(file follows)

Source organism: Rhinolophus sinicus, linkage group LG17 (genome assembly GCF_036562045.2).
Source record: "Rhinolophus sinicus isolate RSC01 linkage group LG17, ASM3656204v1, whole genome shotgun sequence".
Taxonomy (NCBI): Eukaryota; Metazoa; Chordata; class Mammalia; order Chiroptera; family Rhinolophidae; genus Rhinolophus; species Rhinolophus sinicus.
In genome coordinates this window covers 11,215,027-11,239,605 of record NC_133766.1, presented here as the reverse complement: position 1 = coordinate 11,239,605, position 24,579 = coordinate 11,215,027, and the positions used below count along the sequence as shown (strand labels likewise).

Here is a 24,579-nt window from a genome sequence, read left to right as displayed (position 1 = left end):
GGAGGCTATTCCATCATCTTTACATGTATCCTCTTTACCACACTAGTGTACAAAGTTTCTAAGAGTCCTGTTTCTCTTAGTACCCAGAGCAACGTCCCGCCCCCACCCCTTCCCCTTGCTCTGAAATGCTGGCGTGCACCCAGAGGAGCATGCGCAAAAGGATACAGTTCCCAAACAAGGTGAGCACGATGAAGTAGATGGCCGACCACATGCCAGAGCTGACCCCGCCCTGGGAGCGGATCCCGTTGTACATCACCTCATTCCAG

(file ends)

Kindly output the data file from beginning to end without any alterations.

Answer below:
Source organism: Rhinolophus sinicus, linkage group LG17 (genome assembly GCF_036562045.2).
Source record: "Rhinolophus sinicus isolate RSC01 linkage group LG17, ASM3656204v1, whole genome shotgun sequence".
Taxonomy (NCBI): Eukaryota; Metazoa; Chordata; class Mammalia; order Chiroptera; family Rhinolophidae; genus Rhinolophus; species Rhinolophus sinicus.
In genome coordinates this window covers 11,215,027-11,239,605 of record NC_133766.1, presented here as the reverse complement: position 1 = coordinate 11,239,605, position 24,579 = coordinate 11,215,027, and the positions used below count along the sequence as shown (strand labels likewise).

Here is a 24,579-nt window from a genome sequence, read left to right as displayed (position 1 = left end):
GGAGGCTATTCCATCATCTTTACATGTATCCTCTTTACCACACTAGTGTACAAAGTTTCTAAGAGTCCTGTTTCTCTTAGTACCCAGAGCAACGTCCCGCCCCCACCCCTTCCCCTTGCTCTGAAATGCTGGCGTGCACCCAGAGGAGCATGCGCAAAAGGATACAGTTCCCAAACAAGGTGAGCACGATGAAGTAGATGGCCGACCACATGCCAGAGCTGACCCCGCCCTGGGAGCGGATCCCGTTGTACATCACCTCATTCCAG